Barilla Launches Food-Focused Venture Fund, Innovation Hub
November 16, 2017
Italian pasta brand giant Barilla has launched Blu1877, a new hybrid venture capital fund and innovation hub designed to foster the growth of food-based startups focused on categories that are related to, or tangential to Barilla’s business.
Much like Kellogg’s eighteen94 venture fund, which was named in reference to the year the company was launched, the name of Barilla’s new investment arm, Blu1877, is in reference to the iconic blue box in which its pasta is packaged, and the year the company began as a bakery in Parma, Italy.
The company has allocated an undisclosed amount that it initially intends to commit as seed-stage investments in innovative startups engaged in related areas to its core business and meal solutions, Victoria Spadaro Grant, CEO, president, and CTO of Barilla, told The Spoon. These categories include pasta, sauces, bakery and fruit-based products, the Mediterranean diet, and condiments that are complementary to Italian cuisine that can generate value along the entire supply chain.
Diverting from the venture capital pure-play structure a bit, along with the fund, Barilla is also launching an innovation hub called the Open Innovation Hub, that will give its chosen cohorts of startups access to advice and expertise from a network of advisors and mentors regarding product development, safety, packaging, marketing, quality and food regulations. Startups also will have the ability to use Barilla’s advanced food research lab, design thinking space, and its 100,000-square foot pilot facility where innovators may produce small-scale production runs of new products on an experimental basis.
The move to launch venture capital arms and accelerator programs or incubators has become a widely used method by some of the world’s largest and most conventional companies to achieve diversification, and gain a foothold and establishing relevance in a swiftly changing consumer market. CPG companies also use these programs as a means to stay a step ahead of their competition and independent venture capital firms that are realizing the growth potential in disruptive food innovation.
The strategy of incorporating venture capital and innovation accelerator programs as a tool into an iconic company’s growth objective has become so widespread that the list of names continues to grow.
Indeed, the strategic move of launching a venture capital unit has the potential to be mutually beneficial to both the investor and the startups involved – giving the investor the ability to foster research and development that can boost their existing business while also fostering the commercialization of innovative technologies and products without assuming the entire risk. Meanwhile, if certain startups are successful, the initial investment gives the investor a proprietary stance in regard to a full acquisition at a later date.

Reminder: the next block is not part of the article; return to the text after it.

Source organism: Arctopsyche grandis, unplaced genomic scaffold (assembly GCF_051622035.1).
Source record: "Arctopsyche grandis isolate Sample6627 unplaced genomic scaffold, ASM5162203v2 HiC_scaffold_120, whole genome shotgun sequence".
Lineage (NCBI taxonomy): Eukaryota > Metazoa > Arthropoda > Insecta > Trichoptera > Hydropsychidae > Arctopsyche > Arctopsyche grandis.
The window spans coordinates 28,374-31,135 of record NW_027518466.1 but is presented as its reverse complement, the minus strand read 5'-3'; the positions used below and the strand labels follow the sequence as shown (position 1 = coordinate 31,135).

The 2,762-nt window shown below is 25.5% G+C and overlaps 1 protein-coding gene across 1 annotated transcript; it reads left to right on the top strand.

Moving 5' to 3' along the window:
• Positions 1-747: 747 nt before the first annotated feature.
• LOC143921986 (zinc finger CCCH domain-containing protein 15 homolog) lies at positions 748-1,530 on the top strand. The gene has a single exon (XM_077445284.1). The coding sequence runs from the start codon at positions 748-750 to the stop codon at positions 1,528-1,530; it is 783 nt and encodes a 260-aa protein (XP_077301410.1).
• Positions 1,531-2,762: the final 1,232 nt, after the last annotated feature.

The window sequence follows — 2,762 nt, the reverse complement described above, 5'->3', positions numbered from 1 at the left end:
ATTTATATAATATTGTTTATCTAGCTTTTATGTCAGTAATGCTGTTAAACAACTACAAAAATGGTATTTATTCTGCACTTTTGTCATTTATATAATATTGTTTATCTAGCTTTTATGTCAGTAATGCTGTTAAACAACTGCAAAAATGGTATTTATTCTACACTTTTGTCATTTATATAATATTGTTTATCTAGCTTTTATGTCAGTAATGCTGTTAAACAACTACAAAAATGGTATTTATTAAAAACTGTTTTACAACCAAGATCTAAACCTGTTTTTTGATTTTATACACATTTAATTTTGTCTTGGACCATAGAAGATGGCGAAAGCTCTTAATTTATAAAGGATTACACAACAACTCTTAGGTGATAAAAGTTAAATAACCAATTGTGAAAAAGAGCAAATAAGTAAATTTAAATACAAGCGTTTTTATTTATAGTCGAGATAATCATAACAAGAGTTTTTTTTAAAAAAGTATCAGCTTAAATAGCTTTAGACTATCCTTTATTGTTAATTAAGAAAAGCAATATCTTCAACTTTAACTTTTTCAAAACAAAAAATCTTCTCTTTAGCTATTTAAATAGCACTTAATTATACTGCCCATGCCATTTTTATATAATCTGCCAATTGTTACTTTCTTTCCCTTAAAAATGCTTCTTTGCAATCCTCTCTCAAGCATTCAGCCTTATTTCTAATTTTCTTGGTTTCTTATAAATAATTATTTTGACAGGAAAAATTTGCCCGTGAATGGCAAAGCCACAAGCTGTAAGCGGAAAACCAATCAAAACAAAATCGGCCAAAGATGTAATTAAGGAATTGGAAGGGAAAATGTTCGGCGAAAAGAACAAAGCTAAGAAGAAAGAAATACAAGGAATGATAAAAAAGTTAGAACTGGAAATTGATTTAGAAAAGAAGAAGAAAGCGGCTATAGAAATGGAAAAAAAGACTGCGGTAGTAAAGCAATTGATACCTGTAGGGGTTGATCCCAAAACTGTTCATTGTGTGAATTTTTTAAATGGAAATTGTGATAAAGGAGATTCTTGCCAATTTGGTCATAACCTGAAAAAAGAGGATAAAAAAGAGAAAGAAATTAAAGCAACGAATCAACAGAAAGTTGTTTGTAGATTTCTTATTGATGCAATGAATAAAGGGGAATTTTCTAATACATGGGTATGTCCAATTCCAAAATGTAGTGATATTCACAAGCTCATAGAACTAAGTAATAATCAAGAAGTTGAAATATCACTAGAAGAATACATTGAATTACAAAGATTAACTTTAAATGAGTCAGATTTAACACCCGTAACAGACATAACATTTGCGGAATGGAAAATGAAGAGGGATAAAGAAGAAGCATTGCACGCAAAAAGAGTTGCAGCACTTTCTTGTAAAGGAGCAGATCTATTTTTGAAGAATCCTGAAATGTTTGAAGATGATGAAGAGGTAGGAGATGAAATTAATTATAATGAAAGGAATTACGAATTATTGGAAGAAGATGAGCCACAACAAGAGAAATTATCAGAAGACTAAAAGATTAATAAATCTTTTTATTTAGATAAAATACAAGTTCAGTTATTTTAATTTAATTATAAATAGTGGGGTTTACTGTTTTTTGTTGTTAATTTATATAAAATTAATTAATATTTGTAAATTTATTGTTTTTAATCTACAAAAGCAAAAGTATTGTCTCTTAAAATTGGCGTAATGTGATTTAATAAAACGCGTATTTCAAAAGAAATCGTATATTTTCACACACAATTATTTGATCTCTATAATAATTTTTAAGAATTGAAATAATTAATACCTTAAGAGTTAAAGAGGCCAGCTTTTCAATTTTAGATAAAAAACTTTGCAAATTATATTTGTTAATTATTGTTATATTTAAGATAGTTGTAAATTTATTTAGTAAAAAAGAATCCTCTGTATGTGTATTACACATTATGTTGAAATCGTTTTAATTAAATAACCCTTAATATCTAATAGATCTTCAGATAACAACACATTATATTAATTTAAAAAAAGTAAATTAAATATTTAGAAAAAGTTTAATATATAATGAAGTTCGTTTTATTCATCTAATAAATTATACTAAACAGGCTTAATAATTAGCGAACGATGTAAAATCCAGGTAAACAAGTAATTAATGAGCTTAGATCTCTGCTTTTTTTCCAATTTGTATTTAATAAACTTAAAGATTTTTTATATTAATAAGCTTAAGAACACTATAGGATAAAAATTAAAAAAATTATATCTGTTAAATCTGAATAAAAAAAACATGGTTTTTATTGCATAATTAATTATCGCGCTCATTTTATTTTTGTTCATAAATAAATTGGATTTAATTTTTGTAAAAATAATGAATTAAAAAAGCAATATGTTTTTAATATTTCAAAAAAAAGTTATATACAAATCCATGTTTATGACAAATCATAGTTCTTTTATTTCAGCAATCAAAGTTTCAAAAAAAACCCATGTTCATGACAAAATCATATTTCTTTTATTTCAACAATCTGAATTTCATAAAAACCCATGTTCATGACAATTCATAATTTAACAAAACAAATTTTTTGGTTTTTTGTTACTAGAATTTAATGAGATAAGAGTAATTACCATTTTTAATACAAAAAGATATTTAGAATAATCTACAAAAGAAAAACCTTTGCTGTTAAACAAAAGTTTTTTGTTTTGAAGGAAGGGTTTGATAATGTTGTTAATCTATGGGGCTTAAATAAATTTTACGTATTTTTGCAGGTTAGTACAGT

These advantages can help CPG companies stay ahead as they compete against a growing number of independent VC firms and food accelerators investing in and developing brands and technologies that are changing the consumer landscape.
Other venture capital units launched by global CPG companies include the $125 million Acre Venture Partners launched by Campbell’s Soup, Eighteen94 (1894) Capital launched by Kellogg’s, Startup Next Food & Tech, which was launched by Land O’Lakes in partnership with Techstars, and Techstar Connection, launched by AB InBev’s venture arm, ZX Ventures, also in partnership with Techstars.
Grupo Bimbo, the Mexico-based bakery goods giant, announced the formation of Bimbo Ventures – an in-house investment arm designed to source and drive highly potential ventures in the food and food tech space, earlier this summer – and in December 2016 Tyson Foods announced the launch of Tyson New Ventures LLC, a $150 million venture capital fund dedicated to investing in food companies developing technologies, products, and business models that answer the challenges posed by a growing global population.
“…the rate of innovation across our industry has picked up dramatically,” said eighteen94’s Managing Director Simon Burton upon the fund’s launch. “Things are changing quickly, and investing is a great way to get a sense of what’s going to be important in the future.”
Possibly the most active of these funds is General Mills’ 301 INC. Formally launched in October 2015, 301 INC was a testament by General Mills, the maker of iconic Cheerios and Lucky Charms, among many other popular brands, that there was a shift occurring within the food sector that was creating a scenario in which Big Food needed the rapid-response innovation generated by startups as much as startups need the capital available from Big Food.
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